• Paperback: 352 pages
• Publisher: Harper Paperbacks (July 7, 2015)
Internationally bestselling author Victoria Hislop delivers a stirring novel set during the 1974 Cypriot coup d’état that tells the intersecting stories of three families devastated by the conflict. . .
Summer 1972—Famagusta is Cyprus’s most desirable tourist destination in the Mediterranean. Aphroditi Papacostas and her husband, Savvas, own The Sunrise, a wildly successful new luxury hotel. Frequented by only the very wealthiest of Europe’s elite, The Sunrise quickly becomes the place to see and be seen. Yet beneath the veneer of tranquil opulence simmers mounting hostility between the Greek and Turkish Cypriots. Years of unrest and ethnic violence come to a head when, in 1974, Greece’s coup d’état provokes a Turkish attack on beautiful Famagusta.
The fallout sends the island’s inhabitants spiraling into fear and chaos, and the Papacostases join an exodus of people who must abandon their idyllic lives in Famagusta and flee to refugee camps. In the end, only two families remain in the decimated city: the Georgious and the Özkans. One is Greek Cypriot, the other Turkish Cypriot, and the tension between them is palpable. But with resources scarce and the Turkish militia looming large, both families must take shelter in the deserted hotel as they battle illness, hunger, fear, and their own prejudices while struggling to stay alive.
The Sunrise is a poignant story about the measures we take to protect what we love.
Buy, read, and discuss The Sunrise
Victoria Hislop is the internationally bestselling author of The Island and The Return. She writes travel features for the Sunday Telegraph, Mail on Sunday, House & Garden, and Woman & Home. She divides her time among rural Kent, London, and Crete. She is married and has two children.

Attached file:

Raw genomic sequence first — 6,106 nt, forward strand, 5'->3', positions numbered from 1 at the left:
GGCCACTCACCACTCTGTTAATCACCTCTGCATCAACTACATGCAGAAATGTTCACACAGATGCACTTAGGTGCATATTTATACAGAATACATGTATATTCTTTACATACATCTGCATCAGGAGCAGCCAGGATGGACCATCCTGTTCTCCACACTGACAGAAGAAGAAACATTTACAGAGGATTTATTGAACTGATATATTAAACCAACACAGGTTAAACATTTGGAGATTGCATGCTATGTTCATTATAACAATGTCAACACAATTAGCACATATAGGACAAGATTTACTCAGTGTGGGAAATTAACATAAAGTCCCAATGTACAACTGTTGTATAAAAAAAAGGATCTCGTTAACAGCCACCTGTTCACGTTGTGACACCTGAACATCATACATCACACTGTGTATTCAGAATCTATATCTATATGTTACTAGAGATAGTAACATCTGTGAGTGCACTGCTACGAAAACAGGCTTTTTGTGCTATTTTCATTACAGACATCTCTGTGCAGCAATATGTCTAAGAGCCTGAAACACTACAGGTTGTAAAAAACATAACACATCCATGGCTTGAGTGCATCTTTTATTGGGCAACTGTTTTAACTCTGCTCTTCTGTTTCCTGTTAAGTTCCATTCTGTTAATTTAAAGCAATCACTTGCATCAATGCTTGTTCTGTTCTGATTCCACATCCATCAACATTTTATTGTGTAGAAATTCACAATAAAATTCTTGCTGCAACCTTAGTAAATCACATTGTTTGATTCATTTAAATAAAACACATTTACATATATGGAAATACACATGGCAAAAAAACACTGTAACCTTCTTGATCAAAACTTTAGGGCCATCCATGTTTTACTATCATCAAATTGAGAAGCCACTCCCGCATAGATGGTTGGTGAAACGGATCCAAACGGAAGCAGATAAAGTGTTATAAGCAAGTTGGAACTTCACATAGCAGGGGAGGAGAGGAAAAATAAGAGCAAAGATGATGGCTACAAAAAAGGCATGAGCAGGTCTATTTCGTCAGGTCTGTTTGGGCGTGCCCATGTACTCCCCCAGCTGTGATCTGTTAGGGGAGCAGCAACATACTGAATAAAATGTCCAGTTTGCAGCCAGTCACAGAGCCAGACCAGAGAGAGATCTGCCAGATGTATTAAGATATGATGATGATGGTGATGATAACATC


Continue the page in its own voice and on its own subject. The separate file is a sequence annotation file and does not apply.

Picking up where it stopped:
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It’s both perfect timing and kind of eerie that this book has been released as the world watches Greece’s economy crumble, because while The Sunrise is technically an historical novel (though it’s difficult for me to consider events that took place within the span of my lifetime ‘historical’) it’s modern history, taking place only 40 years ago.
Victoria Hislop has taken real events – the ethnic tension between Greek and Turkish Cypriots in Famagusta, Cyprus – woven fictional stories ( a young couple building a luxury hotel, two families (one Greek, one Turkish, obviously), two sons who get lost in the conflict) into them, and created a picture of a moment in time just before a community’s bubble burst.
The story itself is, at times, both shocking and saddening – one line near the end of the novel that hit me hard was a member of one family asking “Are we supposed to hate them now?” about people who used to be neighbors, and are now, because of politics, technically enemies. It’s a line that echoes through history, because we forget that war and conflict aren’t just events on battlefields or stories in newspapers, but involve real people, with real lives.
Hislop, however, takes these moments – big and small, political and personal – and turns them into literary magic. You feel the sun, see the shine of the marble floor in the lobby of The Sunrise, hear the clinking of tableware, the murmur of conversation. You feel the stress of living in opulent surroundings, but with very little resources. Some of the language is downright brilliant, turns of phrase that really put you in 1972 Cyprus, and others are a bit simpler, but they work together to form a cohesive whole.
Famagusta is a real place, and it remains a ghost town, wrapped with barbed wire, abandoned, alone.
Still the reality is that in the novel, and in life, there is always hope. Earlier this year the leaders of both countries met in Nicosia and started the slow process of talking, and of working toward healing.
Goes well with stuffed grape leaves, kalamata olives, flatbread and iced mint tea or Turkish coffee.
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